We should repeal the laws that prevent prostitution being run like a normal business.

Other countries have done that successfully: Australia, New Zealand, Germany, Austria

It is wrong to ban transactions between consenting adults.

By semi-criminalising prostitution, we make it hard for honest well-run businesses to expand and drive out badly run exploitative businesses. So we keep working conditions bad at the bottom end of the scale.

Decriminalisation does not amount to State endorsement. We need to get away from the idea that the state only has two settings: compulsion and prohibition. In a free society, the state does not have a big agenda.

In Germany, some of the companies involved are listed on the stock exchange. Can you imagine listed companies in modern times using slaves or violence to control their workforces?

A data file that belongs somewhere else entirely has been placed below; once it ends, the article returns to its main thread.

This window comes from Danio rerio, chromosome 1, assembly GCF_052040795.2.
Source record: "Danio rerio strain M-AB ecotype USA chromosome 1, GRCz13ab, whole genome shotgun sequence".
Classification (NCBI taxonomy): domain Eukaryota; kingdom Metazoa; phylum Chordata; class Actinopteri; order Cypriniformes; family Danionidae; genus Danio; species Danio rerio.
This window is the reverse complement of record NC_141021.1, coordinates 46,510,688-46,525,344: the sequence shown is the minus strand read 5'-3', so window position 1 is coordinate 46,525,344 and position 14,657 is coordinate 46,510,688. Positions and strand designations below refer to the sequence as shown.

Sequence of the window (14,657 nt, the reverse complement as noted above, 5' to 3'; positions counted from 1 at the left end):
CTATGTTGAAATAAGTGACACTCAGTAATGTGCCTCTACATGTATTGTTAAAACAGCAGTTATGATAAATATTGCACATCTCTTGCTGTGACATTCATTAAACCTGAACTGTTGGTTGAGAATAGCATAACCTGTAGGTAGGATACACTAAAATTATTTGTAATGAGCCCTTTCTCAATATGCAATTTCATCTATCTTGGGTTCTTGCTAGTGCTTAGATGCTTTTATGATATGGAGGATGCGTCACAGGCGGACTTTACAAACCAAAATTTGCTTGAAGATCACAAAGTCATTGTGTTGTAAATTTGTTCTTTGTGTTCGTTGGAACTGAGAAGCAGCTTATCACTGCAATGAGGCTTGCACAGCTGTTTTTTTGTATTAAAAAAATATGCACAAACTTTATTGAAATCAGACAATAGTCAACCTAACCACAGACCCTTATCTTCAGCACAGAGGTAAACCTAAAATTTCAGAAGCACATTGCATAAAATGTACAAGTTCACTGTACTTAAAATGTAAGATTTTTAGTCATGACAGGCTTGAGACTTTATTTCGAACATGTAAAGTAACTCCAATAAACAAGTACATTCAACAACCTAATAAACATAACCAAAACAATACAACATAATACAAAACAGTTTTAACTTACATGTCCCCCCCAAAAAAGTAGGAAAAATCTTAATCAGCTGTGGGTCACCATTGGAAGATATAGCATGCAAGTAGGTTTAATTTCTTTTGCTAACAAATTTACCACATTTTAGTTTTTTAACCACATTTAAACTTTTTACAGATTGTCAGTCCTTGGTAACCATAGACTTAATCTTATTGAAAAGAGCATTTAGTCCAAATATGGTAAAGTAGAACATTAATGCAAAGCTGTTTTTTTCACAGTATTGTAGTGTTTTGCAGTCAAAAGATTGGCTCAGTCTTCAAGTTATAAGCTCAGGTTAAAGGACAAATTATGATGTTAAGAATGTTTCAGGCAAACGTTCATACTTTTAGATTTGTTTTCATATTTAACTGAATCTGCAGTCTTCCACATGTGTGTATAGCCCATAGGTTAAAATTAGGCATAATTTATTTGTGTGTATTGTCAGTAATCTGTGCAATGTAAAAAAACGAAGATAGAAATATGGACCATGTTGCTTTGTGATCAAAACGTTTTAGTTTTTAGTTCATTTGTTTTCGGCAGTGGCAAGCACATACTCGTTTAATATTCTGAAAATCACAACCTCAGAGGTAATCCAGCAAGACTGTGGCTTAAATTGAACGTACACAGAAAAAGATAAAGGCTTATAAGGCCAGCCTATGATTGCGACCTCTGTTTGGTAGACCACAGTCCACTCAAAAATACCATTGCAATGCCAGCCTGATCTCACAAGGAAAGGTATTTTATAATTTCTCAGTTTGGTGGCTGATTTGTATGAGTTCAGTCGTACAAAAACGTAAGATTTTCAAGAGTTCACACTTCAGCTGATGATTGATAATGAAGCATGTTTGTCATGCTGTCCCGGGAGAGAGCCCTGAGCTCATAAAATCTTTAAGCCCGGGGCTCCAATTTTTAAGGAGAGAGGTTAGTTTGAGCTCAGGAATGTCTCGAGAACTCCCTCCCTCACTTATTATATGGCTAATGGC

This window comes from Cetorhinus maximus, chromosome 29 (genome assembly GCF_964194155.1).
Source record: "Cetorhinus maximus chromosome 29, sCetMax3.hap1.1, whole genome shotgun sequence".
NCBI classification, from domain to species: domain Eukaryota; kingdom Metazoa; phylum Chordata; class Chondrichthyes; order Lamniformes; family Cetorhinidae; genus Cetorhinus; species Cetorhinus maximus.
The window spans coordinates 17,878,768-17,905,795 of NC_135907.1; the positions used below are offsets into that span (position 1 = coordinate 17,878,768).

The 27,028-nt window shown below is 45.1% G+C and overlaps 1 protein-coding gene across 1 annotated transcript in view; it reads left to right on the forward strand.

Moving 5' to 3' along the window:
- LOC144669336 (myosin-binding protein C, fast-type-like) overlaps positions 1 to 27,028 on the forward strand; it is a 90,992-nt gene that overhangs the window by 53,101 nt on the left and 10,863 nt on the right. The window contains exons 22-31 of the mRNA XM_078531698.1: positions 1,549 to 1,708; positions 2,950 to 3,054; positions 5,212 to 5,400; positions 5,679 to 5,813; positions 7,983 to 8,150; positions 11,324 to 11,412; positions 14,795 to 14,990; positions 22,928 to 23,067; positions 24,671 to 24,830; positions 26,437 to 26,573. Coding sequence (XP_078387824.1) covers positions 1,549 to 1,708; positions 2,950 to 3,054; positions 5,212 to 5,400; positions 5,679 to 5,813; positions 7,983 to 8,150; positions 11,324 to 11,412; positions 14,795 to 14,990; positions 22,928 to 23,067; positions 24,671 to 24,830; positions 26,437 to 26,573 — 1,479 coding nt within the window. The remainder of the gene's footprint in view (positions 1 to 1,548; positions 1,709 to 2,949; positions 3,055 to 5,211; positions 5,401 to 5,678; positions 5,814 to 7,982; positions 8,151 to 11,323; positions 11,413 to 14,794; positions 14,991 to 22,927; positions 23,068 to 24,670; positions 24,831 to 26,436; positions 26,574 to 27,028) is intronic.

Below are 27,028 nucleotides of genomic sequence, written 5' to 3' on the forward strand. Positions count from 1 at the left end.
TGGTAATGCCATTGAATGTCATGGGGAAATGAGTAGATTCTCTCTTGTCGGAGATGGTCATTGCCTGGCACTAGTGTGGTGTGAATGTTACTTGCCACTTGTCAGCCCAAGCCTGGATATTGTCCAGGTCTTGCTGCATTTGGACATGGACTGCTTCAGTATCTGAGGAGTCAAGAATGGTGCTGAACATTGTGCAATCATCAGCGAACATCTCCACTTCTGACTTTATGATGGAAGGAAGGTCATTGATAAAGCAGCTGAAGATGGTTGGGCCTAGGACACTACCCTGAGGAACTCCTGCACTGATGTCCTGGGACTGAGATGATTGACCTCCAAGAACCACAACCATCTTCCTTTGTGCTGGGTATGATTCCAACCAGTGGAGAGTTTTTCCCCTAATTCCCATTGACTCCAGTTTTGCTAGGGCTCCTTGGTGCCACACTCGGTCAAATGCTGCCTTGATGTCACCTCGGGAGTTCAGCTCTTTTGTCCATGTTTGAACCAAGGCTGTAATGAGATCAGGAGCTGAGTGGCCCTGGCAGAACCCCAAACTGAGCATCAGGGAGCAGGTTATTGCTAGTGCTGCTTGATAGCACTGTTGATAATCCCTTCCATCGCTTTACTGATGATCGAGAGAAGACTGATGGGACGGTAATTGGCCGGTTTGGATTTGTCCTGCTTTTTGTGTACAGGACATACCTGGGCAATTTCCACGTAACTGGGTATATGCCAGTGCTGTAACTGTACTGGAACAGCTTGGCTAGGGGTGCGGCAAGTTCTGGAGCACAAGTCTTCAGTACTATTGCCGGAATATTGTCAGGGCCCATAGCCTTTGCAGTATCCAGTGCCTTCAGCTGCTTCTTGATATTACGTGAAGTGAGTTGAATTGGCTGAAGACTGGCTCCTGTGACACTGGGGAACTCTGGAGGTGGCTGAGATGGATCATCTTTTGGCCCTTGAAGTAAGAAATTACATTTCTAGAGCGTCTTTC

The state could, of course, support charities that offer help and advice to people who wish to get out of prostitution. But you do not help anyone by making their working conditions worse, or preventing them following their choice. Expand their choices yes – but just  preventing them from following their choice means they have to do something they think is even worse.

Why is this idea important?

At present, the State uses only its power against exploitative pimps and dissipates some of its power by using it against prostitutes and their clients who commit no moral wrong. If prostitution laws were repealed, the State could harness the power of the market to help drive out exploitative behaviiour – businesses with free labour beat businesses who mistreat their workers – and focus on genuinely morally wrong behaviour: violence, dishonesty.

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